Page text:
Wrangling Paint

While lunching recently with girlfriends and discussing the actual functionality of what we do as artists with the substance of paint, I said that I mostly push and wrestle colored liquid and have been for a very long time. I have clocked in many days in the studio ending with paint covered fingertips to elbows and splatters down to my toes.

Chaos can be messy. The birth of a personalized order out of the unknown or the luscious shadows of existence are what keep me coming back for more.

I was then asked at the lunch table if I might be interested in offering a one-time workshop in just that: the actual pushing paint presented as the techniques I have honed over time.

The maneuvering of brush over surface, layering without brush strokes, transparent veiling, lifting, blending. What might I call that? We all agreed: Wrangling Paint.

Wrangle: to round up, herd, or take charge of. Another synonym: engaging in a long dispute.

But, the definition on wrangling I found of most interest has to do with technical information.

It is called “Data Wrangling” or “Data Munging.” It’s a way of transforming and mapping data. Making “raw" data form into another format with the intent of making it more valuable for downstream purposes.

Is that not a near perfect example of what we do as artists? It’s alchemy; manipulating materials and translating it into a more valuable experience for all.

“I want to turn chaotic colors into veils of light, purify the surface, and touch my soul.”

Wrangling Paint + More

A three-day workshop July 18-20, 2019, in my large, well-lit Santa Fe Studio. Three spots left. Come join us.


Holism—Outside the Box

Cloud, oil on panel, 24” x 39”, 2017, available for purchase at    LaurenMantecon.com

Cloud, oil on panel, 24” x 39”, 2017, available for purchase at LaurenMantecon.com

Holism: Where Parts of a Whole Are in Intimate Connection

“Outside The Box”: A metaphor to think differently, unconventionally, or from a new perspective. This phrase often refers to novel or creative thinking. Often referred to as “what creatives do.”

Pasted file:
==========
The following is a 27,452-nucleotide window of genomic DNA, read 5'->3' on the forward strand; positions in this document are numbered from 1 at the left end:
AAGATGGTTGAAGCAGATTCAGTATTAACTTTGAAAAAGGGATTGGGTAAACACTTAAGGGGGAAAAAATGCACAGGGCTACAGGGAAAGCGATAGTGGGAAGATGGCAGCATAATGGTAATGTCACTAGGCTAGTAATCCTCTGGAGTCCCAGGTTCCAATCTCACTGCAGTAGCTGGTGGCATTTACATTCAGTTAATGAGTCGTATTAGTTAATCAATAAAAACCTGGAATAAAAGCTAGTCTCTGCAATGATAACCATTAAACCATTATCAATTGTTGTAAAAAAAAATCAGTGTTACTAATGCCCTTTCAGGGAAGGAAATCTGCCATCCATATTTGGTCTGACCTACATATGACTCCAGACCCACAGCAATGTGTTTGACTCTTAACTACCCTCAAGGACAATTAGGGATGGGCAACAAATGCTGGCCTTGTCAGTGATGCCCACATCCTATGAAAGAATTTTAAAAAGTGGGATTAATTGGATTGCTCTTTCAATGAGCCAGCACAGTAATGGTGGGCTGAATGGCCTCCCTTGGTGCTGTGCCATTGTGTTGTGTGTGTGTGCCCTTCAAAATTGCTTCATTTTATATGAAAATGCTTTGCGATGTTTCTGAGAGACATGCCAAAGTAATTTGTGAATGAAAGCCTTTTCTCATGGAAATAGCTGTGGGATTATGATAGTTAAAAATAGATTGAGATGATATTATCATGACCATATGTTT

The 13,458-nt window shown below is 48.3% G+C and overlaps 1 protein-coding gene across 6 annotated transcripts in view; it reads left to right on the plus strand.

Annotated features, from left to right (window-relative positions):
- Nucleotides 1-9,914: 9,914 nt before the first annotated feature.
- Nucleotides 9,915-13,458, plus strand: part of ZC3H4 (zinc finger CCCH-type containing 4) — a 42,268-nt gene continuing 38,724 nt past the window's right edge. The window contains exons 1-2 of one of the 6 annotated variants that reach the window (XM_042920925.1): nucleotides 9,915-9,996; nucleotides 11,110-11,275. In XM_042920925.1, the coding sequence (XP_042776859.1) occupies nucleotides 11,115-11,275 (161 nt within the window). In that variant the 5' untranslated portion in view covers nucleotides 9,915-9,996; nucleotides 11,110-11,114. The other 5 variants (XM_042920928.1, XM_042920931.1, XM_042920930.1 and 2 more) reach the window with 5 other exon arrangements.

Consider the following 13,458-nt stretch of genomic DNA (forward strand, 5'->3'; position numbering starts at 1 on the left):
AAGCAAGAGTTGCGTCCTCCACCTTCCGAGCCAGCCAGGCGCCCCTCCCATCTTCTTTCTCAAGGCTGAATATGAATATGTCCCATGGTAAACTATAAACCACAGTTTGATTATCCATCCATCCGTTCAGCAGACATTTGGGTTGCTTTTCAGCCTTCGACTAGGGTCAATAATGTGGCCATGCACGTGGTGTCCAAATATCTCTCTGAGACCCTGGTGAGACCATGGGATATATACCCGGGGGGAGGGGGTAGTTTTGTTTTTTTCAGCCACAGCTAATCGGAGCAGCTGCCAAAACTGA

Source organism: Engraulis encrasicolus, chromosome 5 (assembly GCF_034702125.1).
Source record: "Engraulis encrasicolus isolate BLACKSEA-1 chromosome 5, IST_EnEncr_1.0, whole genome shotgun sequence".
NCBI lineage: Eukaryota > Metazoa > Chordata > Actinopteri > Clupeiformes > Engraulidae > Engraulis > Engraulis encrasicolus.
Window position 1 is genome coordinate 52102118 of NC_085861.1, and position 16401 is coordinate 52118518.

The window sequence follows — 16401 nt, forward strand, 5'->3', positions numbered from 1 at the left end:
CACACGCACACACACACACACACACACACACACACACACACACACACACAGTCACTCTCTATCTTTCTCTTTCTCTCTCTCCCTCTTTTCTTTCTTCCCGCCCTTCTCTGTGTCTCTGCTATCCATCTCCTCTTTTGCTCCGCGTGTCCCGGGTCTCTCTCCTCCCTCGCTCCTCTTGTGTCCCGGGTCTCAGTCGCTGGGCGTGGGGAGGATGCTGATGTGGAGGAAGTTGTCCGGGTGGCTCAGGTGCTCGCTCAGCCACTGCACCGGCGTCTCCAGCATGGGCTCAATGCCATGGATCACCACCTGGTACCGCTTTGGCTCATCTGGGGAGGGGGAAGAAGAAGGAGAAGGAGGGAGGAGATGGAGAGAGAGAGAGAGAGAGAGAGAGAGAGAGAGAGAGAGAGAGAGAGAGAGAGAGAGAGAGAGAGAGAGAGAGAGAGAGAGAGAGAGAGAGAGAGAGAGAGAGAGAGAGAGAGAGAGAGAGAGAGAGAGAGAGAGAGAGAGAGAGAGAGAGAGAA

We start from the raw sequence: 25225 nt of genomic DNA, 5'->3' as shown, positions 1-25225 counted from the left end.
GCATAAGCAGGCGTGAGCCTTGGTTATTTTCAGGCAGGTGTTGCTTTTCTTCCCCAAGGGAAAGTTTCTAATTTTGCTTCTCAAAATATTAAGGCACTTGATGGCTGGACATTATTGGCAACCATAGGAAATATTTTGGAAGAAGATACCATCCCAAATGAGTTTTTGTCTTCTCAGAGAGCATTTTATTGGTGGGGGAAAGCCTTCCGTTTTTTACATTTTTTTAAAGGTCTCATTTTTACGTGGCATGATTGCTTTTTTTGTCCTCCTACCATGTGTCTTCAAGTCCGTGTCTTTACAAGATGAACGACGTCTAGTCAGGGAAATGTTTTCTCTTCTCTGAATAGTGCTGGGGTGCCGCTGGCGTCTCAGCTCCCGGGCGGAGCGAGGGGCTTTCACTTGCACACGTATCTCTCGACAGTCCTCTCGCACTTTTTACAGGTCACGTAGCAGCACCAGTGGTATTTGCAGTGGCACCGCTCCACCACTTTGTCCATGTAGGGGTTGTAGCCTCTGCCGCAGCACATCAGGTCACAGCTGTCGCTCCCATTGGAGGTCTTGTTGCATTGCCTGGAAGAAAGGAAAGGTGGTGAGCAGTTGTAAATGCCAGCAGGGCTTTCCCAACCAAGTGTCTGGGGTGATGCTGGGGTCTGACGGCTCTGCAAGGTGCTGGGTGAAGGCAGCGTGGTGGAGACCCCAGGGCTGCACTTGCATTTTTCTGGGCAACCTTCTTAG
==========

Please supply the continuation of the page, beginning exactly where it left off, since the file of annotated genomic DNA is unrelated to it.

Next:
When I was five, I had a variety of different colored tights I would wear with short dresses that my mother would sew for me. I loved my purple ones best.

While playing hard on the jungle gym during kindergarten recess one afternoon, I looked down at my right knee cap, and to my dismay, there was a perfect hole an inch in diameter.

I distinctly remember thinking, “I’m going to be in so much trouble for losing a piece of my clothing.” I then set out on the task of scouring the playground for my missing hole. I thought if I could find it, my mom might sew it back and all would be right again.

For years as an adult when recollecting that story in my head, I would cringe with embarrassment. How could I be so stupid?

I have since changed my mind. When I think of that story now, it’s with more compassion and a slight awe at a five-year-old’s innocence of perception. I want more of that.

Shifts in Perception

As a global community, we all spend more and more time in boxes. Mine happens to be approximately 6’ x 3’ in size. Lately I have asked myself, how can I possibly get the majority of my inspiration from this flat screen blasting out imagery from places like Instagram and YouTube?

The flipside of this is there is an interconnectedness that we all have now that would just not be possible without our screened-in boxes. Or if we shift, maybe—just maybe—these are our baby steps towards a greater intimacy.

Someday we will all be able to immediately communicate with anybody without a gadget or device. Perhaps we are already there and we need to remove the training wheels and believe it so, just as I know the sky is blue today.

Sensory Awareness is a Practice

I want to find the holes in unassuming places. I want to turn my technical experience into authentic emotional waves of connected inspiration. I want to think outside the box.